R v. Butler is a case that came before the Supreme Court of Canada in 1992. In it, the Court upheld legislation prohibiting the distribution of "obscene" materials. The Court found that it would be impermissible to censor materials on the grounds that they are offensive, but concluded that prohibiting "degrading or dehumanizing" pornography is justified in preventing harm (particularly harm to women). This was ruled to be a justifiable limit of freedom of expression.

The details of the case are as follows: Section 163 of the Criminal Code of Canada prohibits the sale and/or display of materials that are "obscene." The defendant, Donald Victor Butler, was arrested for multiple violations of Section 163 in August of 1987. The argument put forward by the defence claimed that Section 163 was a violation of Section 2(b) of the Canadian Charter of Rights and Freedoms, which guarantees freedom of expression.

Section 163(8) of the Criminal Code reads:

"For the purposes of this Act, any publication a dominant characteristic of which is the undue exploitation of sex, or of sex and any one or more of the following subjects, namely, crime, horror, cruelty, and violence, shall be deemed to be obscene."

Section 2 of the Canadian Charter of Rights and Freedoms reads:

"Everyone has the following freedoms:
(b) freedom of thought, belief, opinion and expression, including freedom of the press and other media of communication."

Section 1 of the Canadian Charter of Rights and Freedoms reads:

"The Canadian Charter of Rights and Freedoms guarantees the rights and freedoms set out in it subject only to such reasonable limits prescribed by law as can be demonstrably justified in a free and democratic society."

While the provisions concerning crime, horror, cruelty, and violence are fairly self-explanatory, the term "undue exploitation of sex" is still somewhat subjective. In Butler, the Court examines some of the tests that have been used in previous obscenity cases to determine what kind of materials consititute, from a legal standpoint, an undue exploitation of sex.

"Community Standard of Tolerance" Test

The Court cites the argument made previously in R v. Close (1948) that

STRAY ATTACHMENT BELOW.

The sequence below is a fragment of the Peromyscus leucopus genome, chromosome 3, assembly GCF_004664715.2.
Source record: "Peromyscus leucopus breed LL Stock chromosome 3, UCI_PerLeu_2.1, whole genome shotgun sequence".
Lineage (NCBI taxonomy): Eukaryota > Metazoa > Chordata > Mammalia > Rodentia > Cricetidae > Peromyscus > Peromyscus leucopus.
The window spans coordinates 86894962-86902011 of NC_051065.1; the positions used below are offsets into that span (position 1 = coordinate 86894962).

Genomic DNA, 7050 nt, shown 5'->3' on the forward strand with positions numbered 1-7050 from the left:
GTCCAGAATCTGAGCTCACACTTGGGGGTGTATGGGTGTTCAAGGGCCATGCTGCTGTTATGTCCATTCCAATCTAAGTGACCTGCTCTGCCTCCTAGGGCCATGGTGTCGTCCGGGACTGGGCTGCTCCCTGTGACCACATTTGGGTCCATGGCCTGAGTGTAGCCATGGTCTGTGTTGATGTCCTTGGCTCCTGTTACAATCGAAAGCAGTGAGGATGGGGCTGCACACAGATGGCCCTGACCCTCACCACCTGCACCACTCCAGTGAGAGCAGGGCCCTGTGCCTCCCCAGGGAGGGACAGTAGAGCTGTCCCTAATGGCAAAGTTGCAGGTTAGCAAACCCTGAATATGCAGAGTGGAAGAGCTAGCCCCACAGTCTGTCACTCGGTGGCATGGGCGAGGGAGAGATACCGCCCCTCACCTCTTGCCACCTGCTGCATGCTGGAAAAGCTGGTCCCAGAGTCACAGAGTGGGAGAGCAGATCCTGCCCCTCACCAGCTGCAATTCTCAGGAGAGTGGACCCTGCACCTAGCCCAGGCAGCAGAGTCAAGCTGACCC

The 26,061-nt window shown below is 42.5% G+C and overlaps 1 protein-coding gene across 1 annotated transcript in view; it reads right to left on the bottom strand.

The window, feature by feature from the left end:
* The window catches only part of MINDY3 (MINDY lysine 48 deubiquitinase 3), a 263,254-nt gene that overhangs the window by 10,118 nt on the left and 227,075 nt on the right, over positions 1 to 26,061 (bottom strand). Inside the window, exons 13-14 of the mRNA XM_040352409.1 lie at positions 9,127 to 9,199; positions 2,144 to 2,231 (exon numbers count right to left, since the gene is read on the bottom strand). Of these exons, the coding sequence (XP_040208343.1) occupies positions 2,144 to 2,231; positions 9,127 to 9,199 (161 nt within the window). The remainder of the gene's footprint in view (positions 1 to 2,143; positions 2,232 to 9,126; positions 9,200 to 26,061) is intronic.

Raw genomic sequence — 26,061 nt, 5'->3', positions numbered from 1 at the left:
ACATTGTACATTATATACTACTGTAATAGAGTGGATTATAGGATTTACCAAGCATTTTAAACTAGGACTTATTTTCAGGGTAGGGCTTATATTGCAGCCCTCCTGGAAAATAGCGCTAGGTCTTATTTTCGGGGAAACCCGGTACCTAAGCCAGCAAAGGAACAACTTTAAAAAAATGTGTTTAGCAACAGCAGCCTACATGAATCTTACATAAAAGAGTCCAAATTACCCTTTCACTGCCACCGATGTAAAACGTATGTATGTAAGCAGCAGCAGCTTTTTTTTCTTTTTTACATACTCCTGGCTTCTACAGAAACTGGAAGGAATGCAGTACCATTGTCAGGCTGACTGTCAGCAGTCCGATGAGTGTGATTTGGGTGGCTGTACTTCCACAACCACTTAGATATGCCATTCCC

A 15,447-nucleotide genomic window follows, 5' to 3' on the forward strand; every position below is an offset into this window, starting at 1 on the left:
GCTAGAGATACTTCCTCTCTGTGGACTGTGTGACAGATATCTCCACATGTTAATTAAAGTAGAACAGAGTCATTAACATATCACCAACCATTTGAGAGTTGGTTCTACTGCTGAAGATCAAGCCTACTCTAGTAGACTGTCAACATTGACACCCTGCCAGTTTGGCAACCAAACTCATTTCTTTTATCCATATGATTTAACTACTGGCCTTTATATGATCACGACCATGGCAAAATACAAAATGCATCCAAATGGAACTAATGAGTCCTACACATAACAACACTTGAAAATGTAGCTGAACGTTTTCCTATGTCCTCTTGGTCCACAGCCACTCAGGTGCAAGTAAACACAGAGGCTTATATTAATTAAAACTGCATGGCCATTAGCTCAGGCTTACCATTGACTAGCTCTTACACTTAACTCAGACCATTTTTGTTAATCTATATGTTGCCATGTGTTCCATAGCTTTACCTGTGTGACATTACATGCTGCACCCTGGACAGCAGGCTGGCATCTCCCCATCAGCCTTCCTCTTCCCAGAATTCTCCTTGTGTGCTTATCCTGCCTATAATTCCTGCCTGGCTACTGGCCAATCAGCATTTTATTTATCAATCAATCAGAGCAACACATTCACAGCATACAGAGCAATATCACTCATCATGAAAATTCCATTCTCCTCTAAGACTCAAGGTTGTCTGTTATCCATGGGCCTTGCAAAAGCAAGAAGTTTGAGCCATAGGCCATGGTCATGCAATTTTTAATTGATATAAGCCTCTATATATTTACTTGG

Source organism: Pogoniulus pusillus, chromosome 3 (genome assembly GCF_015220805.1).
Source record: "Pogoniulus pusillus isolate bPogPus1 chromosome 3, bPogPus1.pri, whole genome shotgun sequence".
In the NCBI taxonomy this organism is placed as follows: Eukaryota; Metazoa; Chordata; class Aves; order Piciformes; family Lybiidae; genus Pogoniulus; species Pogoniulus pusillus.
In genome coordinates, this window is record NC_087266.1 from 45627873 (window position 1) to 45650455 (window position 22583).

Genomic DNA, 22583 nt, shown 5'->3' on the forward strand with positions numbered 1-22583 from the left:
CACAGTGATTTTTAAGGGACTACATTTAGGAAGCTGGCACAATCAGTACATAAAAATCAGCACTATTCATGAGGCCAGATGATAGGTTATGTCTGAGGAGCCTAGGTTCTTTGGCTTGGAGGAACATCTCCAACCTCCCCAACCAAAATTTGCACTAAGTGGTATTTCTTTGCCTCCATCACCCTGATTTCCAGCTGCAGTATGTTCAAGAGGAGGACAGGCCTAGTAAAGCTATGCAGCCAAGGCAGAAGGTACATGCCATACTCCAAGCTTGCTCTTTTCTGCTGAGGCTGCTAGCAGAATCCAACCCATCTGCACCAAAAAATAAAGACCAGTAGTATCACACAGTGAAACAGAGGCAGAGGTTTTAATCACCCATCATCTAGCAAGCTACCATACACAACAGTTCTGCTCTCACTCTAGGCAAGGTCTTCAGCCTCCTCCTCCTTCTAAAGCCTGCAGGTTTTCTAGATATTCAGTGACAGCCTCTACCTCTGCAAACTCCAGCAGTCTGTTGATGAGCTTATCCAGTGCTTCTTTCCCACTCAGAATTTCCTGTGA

"There exists in any community at all times - however the standard may vary from time to time - general instinctive sense of what is decent and what is indecent, what is clean and what is dirty, and when the distinction has to be drawn." (p. 705)

However, the Court then refines this in terms of more contemporary arguments, such as that made in Towne Cinema Theatres Ltd. v. The Queen (1985):

"The cases all emphasize that it is a standard of tolerance, not taste, that is relevant. What matters is not what Canadians think is right for themselves to see. What matters is what Canadians would not abide other Canadians seeing because it would be beyond the contemporary Canadian standard of tolerance to allow them to see it." (p. 508)

The Court then qualifies this concept of tolerance in terms of the "Degradation or Dehumanization" Test.

"Degradation or Dehumanization" Test

As Sopinka J, speaking for the majority in Butler, says:

"There has been a growing recognition in recent cases that material which may be said to exploit sex in a "degrading or dehumanizing" manner will necessarily fail the community standards test..." (p. 478)

The Court defines "degrading or dehumanizing" material as including "subordination, servile submission, or humiliation." The Court finds that this type of material fails the community standards test not because it offends against moral sensibilities, but rather because it has a harmful effect on society, and women in particular. Significantly, the Court also finds that there is no necessary connection between whether material is tolerated and whether it causes harm to members of society, and notes that in these cases, it is the consideration of harm that is the more important of the two. That is, the primary consideration is not the opinions of the community, but whether or not the material actually has a harmful impact on some members of society. The Court also ruled that, while is difficult to describe and prove the existence of an exact connection between this type of pornography and specific harms, it is enough that the community has reason to believe that this type of pornography is harmful.

"Internal Necessities Test" or "Artistic Defense":

The Court notes that material that would normally fail one or more of the above tests is sometimes necessary for the serious treatment of real issues. In these cases, the depiction of sex is justified under the law.

In deciding how to apply these tests, the Court divides pornography into three categories:

(1) Explicit sex with violence
(2) Explicit sex without violence, but with degrading or dehumanizing elements
(3) Explicit sex without degrading or dehumanizing elements

While recognizing that there may be disagreement as to which, if any, of these three categories are harmful, the Court characterizes harmful material in this context to be material that "predisposes persons to act in an anti-social manner, as, for example, the physical or mental mistreatment of women by men, or, what is perhaps debatable, the reverse." The Court notes that the first category is expressly mentioned in the law, and so will almost always be considered undue. The second category may be considered undue, if there is found to be a significant risk of harm. The third category is never undue, unless it involves children. Finally, any materials that are found to be harmful under these three categorizations may be redeemed by the internal necessities test.